If a patient is struggling with their device, I gently prompt them to describe how they’re using it. That lets them show me how much they know and helps me identify any knowledge gaps I may need to fill. I’m careful with my tone—I don’t want anyone to feel embarrassed or reprimanded. I try to let them strengthen their knowledge and skills at their own pace. If we do our best to figure it out together, and they’re still not feeling it, it’s possible that tech might not be right for them. And that’s OK.

With every patient, I ask what their goals are, and how I can help them get there. If I feel diabetes technology may be appropriate, I present it as an option. And if the person grasps how using a digital tool may put them on the path toward their goals, then we proceed.

Tech-up arrow icon

Tech-up Follow-ups

  1.  Identify 1 or 2 patients who have challenges with their diabetes self-management routine.
  2. Prepare a few open-ended questions that might help them express why they may be struggling.
  3. Consider what kind of tech might be able to help them. Describe it to the patients and listen to how they respond.
Headshot of Alicia Shelly, MD, FACP

Alicia Shelly, MD, FACP

Douglasville, Georgia

Dr Shelly is a primary care provider who regularly sees patients with diabetes. She is a board-certified internal medicine physician at Wellstar Primary Care in Douglasville, Georgia.

Alicia Shelly received a fee from Novo Nordisk for her participation.

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  1. Lanning M, Tanenbaum M, Wong J, Hood K. Barriers to Continuous Glucose Monitoring in People With Type 1 Diabetes: Clinician Perspectives. Diabetes Spectr. 2020;33(4):324–330. doi:10.2337/ds19-0039
  2. Moreau D. Final Medicare Continuous Glucose Monitor (CGM) Policy Goes Into Effect April 16th. Association of Diabetes Care and Education Specialists. April 7, 2023.
  3. Association of Diabetes Care and Education Specialists. CGM Insurance Coverage Tool from danatech. Accessed July 2023.
  4. Arbiter B, Look H, McComb L, Snider C. Why Download Data: The Benefits and Challenges of More Diabetes Data. Diabetes Spectr. 2019;32(3):221-225. doi:10.2337/ds18-0099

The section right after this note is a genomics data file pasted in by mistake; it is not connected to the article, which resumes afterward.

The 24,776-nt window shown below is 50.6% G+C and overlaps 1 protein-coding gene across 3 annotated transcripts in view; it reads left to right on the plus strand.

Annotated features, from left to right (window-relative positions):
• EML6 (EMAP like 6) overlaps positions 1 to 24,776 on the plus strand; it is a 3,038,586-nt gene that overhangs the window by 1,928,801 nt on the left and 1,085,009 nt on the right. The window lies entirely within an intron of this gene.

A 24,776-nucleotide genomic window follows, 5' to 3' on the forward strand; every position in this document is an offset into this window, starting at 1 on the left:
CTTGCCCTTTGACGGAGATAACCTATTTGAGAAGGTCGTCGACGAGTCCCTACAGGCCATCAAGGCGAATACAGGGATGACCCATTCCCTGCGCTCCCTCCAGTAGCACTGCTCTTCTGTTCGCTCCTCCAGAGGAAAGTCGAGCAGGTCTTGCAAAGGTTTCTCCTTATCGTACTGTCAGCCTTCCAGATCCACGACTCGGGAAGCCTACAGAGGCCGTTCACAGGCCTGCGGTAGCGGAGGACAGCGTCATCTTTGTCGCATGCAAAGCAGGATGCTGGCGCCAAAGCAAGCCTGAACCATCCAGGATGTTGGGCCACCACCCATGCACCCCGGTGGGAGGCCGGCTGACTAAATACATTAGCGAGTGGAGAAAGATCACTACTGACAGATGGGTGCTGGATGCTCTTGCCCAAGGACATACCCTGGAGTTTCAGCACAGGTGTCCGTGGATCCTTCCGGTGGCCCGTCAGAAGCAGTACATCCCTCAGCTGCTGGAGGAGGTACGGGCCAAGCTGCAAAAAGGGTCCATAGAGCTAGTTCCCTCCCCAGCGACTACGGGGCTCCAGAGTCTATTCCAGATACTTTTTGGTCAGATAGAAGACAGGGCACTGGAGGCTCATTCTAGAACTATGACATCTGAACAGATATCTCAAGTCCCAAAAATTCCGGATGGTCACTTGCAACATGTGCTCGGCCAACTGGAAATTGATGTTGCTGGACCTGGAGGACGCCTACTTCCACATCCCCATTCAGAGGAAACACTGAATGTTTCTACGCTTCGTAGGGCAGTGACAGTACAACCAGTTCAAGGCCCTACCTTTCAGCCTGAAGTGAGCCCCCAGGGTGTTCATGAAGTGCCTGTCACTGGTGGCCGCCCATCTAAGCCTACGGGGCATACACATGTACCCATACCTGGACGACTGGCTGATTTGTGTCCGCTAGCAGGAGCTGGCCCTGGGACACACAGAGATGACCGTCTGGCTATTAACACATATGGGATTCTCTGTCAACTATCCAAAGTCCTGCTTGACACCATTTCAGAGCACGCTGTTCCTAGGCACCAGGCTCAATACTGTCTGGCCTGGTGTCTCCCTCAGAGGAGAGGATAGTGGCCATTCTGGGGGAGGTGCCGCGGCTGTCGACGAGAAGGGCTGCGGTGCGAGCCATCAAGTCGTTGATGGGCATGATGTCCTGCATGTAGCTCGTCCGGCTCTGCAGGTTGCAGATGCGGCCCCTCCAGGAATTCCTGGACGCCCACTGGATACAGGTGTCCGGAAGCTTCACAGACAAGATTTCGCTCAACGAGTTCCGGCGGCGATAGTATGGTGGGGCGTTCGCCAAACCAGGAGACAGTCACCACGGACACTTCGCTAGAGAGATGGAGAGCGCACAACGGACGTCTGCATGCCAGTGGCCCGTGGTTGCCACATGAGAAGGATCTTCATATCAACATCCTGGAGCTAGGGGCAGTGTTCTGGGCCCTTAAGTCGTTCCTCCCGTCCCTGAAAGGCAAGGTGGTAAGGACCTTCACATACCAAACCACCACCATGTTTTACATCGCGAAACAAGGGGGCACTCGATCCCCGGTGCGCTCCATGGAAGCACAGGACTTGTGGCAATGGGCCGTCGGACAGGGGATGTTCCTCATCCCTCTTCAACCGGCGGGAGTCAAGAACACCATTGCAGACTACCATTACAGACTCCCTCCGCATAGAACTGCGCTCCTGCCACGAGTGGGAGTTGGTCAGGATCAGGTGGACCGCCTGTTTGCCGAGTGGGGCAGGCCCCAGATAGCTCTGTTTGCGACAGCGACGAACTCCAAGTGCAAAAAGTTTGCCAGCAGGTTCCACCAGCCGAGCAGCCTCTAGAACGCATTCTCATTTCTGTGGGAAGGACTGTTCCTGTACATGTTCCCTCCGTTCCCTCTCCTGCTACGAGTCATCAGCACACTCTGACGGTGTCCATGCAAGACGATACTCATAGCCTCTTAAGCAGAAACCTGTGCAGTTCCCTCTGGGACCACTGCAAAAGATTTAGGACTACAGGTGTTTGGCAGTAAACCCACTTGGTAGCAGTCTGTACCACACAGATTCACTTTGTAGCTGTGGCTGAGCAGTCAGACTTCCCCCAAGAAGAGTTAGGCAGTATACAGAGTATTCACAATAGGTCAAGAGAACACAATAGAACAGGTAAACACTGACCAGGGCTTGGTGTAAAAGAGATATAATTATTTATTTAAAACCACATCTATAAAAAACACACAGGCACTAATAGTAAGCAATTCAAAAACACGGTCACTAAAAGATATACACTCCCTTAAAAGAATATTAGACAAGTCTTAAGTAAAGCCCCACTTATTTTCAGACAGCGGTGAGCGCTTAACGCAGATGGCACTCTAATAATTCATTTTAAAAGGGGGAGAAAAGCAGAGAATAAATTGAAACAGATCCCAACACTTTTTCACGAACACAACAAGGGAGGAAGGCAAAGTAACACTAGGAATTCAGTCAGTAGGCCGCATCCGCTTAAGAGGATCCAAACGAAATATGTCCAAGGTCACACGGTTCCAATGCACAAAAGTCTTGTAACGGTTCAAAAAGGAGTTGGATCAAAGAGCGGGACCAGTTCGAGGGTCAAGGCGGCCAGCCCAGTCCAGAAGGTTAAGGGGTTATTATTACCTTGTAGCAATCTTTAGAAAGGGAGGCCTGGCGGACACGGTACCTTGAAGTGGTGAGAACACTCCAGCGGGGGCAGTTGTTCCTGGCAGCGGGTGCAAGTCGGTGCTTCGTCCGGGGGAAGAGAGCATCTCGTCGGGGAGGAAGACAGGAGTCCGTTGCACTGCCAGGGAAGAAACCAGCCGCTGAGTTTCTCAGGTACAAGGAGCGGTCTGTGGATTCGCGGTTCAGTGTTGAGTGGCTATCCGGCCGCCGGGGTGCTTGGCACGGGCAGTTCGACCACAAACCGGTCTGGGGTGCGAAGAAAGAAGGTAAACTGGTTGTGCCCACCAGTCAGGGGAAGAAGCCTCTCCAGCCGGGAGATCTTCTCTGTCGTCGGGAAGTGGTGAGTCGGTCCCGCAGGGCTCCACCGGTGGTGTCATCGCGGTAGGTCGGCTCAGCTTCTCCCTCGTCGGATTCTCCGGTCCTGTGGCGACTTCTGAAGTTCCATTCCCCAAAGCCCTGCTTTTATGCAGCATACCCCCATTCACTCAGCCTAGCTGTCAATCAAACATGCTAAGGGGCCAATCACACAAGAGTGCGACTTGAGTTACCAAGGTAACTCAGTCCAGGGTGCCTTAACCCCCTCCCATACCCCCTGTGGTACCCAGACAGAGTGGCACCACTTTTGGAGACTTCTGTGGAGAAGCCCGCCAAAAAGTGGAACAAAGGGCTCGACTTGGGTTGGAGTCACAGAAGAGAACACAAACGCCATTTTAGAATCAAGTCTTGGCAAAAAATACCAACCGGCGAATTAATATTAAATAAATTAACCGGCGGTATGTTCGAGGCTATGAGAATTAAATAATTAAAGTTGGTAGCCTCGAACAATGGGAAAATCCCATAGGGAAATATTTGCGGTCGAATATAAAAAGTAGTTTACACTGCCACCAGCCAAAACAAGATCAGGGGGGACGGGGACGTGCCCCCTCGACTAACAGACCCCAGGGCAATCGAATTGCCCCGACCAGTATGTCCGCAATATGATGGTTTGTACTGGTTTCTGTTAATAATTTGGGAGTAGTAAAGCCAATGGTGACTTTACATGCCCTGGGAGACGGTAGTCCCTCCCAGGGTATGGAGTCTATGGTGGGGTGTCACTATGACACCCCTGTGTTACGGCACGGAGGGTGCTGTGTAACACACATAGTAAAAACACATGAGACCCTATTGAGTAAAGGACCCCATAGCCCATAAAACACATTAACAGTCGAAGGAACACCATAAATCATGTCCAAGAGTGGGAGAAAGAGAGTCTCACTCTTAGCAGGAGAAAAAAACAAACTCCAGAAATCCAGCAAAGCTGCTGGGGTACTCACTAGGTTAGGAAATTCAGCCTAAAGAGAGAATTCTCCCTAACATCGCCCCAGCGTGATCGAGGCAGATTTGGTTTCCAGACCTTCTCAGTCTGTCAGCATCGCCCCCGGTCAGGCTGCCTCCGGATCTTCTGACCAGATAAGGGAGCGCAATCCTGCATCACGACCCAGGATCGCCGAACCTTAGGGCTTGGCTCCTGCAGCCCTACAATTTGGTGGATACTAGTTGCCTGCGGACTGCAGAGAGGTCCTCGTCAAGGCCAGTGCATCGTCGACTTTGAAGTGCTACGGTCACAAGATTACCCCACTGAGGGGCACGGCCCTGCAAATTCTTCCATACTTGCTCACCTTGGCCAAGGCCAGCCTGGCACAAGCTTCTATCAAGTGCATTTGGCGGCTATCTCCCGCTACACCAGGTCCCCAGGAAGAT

5. Battelino T, Danne T, Bergenstal R, et al. Clinical Targets for Continuous Glucose Monitoring Data Interpretation: Recommendations From the International Consensus on Time in Range. Diabetes Care. 2019;42(8):1593-1603. doi:10.2337/dci19-0028
  6. Rawlett K. Journey from Self-Efficacy to Empowerment. Health Care. 2014;2(1):1-9. doi:10.12966/hc.02.01.2014
  7. Association of Diabetes Care and Education Specialists, APhA. Personal Continuous Glucose Monitoring Implementation Playbook. 2020. Accessed July 2023.
  8. Swanson V, Maltinsky W. Motivational and behaviour change approaches for improving diabetes management. Pract Diabetes Int. 2019;36(4):121-125. doi:10.1002/pdi.2229
  9. Greenwood DA, Howell F, Scher L, et al. A Framework for Optimizing Technology-Enabled Diabetes and Cardiometabolic Care and Education: The Role of the Diabetes Care and Education Specialist. Diabetes Educ. 2020 Aug;46(4):315-322. doi:10.1177/0145721720935125

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Diabetes Tech-upTM is sponsored by Novo Nordisk, a global leader in diabetes. We believe that adoption of innovative technologies can help appropriate patients better manage diabetes. Our goal is to provide information to help health care professionals on the front line of diabetes care strengthen their understanding of diabetes technologies and implement them where they can have the greatest impact.